We live in Colorado Springs, Colorado. A beautiful area of the United States where outdoor activity is a major pastime for more than just a few of its residents. We like to ride our bikes on the extensive bike trails that crisscross all over our area and can take us into some wonderful wilderness areas that we really enjoy.
In times past we would pedal to some specific location wishing that we could have taken along our picnic cooler, lawn chairs, cameras, binoculars, and other things that would have enhanced our experience. Oh sure, there are any number of devices designed to carry cargo on a bicycle. But given the numerous hills we must climb in our area, loading our bikes down with extra weight didn't sound appealing to us.
So, I started thinking about a trailer. Not just a tag-along trailer, but one that would carry its own weight, so to speak, and perhaps help me up those hills. Electric power seemed to be a possible answer and so I began researching possible motors and batteries on the Web. I soon found a great deal of information on Electric Bicycles and conversion kits. While I thought that my idea was original, i.e., a cargo carrying device that would cancel out its own weight and help propel the bicycle by virtue of its drive system, I quickly found that it was not an original idea at all!
Here is a 1948 news paper article I located during my research showing just such a device. In spite of the fact that this idea is not new, I do believe that my design offers an elegant new solution. It's simple and straightforward. It uses off-the-shelf components for the most part, and it's really not that tough to build. PLUS .....it works great ! It uses a brushless Hub-Motor type bicycle drive system that is widely available on-line from a number of sources. If you search on electric bicycle conversion kits, you'll find plenty of systems. Look for 20" front wheel drive 500 watt systems.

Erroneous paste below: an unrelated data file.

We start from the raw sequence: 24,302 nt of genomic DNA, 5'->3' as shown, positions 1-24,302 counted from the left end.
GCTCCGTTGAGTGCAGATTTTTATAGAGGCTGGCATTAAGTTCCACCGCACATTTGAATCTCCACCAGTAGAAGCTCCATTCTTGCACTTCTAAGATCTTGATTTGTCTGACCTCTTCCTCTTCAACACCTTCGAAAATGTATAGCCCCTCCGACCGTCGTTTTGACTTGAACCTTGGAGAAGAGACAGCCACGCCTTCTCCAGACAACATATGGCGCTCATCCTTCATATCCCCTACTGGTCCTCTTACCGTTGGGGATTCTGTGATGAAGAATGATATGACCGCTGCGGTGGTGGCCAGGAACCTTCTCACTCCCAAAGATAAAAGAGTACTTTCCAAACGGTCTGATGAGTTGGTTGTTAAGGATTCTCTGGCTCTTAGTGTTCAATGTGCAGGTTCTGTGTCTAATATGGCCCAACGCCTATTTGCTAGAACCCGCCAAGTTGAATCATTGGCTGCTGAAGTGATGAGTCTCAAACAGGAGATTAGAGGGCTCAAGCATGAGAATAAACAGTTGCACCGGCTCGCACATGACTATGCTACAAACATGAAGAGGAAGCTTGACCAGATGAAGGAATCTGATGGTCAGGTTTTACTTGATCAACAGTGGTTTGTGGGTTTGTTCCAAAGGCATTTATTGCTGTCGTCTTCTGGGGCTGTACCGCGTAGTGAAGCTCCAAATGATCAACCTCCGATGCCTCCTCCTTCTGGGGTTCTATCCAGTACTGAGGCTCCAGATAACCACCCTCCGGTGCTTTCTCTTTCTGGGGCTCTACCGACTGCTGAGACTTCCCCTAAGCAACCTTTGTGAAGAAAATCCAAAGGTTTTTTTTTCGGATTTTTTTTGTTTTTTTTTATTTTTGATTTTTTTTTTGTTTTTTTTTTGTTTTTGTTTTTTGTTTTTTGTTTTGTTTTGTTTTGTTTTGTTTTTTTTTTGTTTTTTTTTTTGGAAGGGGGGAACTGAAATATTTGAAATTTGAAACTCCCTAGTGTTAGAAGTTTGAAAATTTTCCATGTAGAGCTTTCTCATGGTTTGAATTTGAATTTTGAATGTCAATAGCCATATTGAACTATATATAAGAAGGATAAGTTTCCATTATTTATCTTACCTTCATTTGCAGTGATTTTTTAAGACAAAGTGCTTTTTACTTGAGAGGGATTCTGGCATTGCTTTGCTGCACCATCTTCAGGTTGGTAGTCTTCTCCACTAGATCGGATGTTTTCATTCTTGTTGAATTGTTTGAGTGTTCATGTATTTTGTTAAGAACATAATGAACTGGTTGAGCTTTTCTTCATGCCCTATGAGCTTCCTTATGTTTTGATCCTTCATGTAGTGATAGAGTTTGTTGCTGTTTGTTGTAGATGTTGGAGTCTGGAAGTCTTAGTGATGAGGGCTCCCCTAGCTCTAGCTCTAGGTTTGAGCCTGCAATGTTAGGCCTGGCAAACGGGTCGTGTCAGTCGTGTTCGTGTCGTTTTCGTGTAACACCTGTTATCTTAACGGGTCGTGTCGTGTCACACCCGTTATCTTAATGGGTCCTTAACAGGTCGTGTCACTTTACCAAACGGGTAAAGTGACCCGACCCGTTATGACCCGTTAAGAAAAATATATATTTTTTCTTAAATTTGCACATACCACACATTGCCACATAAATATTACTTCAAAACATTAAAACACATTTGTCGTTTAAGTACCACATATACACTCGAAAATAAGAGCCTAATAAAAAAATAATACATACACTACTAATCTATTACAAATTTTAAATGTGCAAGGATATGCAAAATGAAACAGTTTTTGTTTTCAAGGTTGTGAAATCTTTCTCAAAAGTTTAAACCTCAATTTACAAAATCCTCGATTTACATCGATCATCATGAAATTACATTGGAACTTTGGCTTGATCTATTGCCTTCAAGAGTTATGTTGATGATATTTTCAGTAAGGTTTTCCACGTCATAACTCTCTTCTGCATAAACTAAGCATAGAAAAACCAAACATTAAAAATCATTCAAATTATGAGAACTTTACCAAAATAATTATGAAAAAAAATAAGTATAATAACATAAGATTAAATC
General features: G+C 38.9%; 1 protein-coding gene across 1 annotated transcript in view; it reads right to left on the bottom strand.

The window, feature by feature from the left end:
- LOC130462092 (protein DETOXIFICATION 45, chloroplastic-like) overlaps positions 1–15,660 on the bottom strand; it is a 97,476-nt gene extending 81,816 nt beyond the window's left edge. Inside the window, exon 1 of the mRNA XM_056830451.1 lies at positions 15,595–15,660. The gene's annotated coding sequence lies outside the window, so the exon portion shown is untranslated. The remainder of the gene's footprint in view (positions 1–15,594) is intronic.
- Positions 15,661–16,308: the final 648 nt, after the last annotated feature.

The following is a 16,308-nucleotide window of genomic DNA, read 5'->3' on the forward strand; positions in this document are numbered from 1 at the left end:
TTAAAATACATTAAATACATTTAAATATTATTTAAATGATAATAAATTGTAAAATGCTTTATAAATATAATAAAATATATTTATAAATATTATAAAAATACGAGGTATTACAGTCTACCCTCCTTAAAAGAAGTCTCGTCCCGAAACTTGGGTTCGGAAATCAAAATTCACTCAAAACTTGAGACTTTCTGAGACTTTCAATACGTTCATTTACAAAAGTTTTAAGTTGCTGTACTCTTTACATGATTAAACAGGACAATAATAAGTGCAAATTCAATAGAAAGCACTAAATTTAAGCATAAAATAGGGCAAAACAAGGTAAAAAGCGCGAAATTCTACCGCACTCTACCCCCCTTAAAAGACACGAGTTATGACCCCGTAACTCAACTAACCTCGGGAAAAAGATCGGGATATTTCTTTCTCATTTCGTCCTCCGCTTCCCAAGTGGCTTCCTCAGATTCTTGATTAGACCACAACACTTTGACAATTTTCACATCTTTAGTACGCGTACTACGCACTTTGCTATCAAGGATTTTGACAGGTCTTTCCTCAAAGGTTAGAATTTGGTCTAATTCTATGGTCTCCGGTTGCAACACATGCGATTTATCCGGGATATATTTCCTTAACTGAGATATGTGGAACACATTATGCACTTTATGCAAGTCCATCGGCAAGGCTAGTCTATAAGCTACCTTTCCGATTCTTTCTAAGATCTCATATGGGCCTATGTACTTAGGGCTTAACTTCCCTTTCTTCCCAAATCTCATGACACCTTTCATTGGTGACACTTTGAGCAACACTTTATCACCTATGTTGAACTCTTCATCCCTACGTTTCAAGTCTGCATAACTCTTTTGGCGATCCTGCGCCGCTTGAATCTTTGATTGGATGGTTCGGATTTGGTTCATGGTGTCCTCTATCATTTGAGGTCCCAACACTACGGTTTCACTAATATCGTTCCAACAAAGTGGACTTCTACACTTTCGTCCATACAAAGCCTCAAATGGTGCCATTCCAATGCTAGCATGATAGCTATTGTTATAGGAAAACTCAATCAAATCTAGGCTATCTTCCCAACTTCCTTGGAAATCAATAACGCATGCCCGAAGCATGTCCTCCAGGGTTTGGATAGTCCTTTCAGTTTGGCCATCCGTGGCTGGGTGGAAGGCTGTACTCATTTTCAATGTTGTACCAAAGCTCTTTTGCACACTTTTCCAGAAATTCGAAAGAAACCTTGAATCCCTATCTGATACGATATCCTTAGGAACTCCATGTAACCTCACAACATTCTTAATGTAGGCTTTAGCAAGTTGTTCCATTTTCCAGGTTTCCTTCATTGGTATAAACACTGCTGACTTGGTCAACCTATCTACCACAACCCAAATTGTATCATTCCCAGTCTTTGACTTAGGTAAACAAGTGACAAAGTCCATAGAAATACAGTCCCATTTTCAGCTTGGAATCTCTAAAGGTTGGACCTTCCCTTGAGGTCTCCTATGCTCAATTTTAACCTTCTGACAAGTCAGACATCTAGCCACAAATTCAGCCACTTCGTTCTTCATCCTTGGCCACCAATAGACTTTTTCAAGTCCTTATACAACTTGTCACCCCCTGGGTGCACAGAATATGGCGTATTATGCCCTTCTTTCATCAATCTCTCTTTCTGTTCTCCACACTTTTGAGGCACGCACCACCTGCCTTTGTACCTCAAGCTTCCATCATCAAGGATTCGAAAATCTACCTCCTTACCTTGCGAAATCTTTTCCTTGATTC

It should be stated here that the use of an electric drive system is NOT meant to replace pedaling or to be the main propulsion source for the bike. It is suggested that you use electric power only when encountering hills as a means of assistance or when a burst of speed is desirable. The more you use the electric power the shorter it's overall run time will be and the less likely that power will be available when you really need it. I rarely find the need to use the throttle while riding on flat paved surfaces.....I save the batteries for the inclines!
So, if you're interested in building a Cargo-Carrying Push-Trailer for yourself, we offer you a comprehensive plan set with drawings, photos, sources, and building tips that will explain everything you need to know about fabrication. Shop skills and access to shop tools are recommended. This project will provide you with a fun and satisfying experience as well as provide a great enhancement to your bicycle trips!
2015 David Meyers and Marilyn Feaster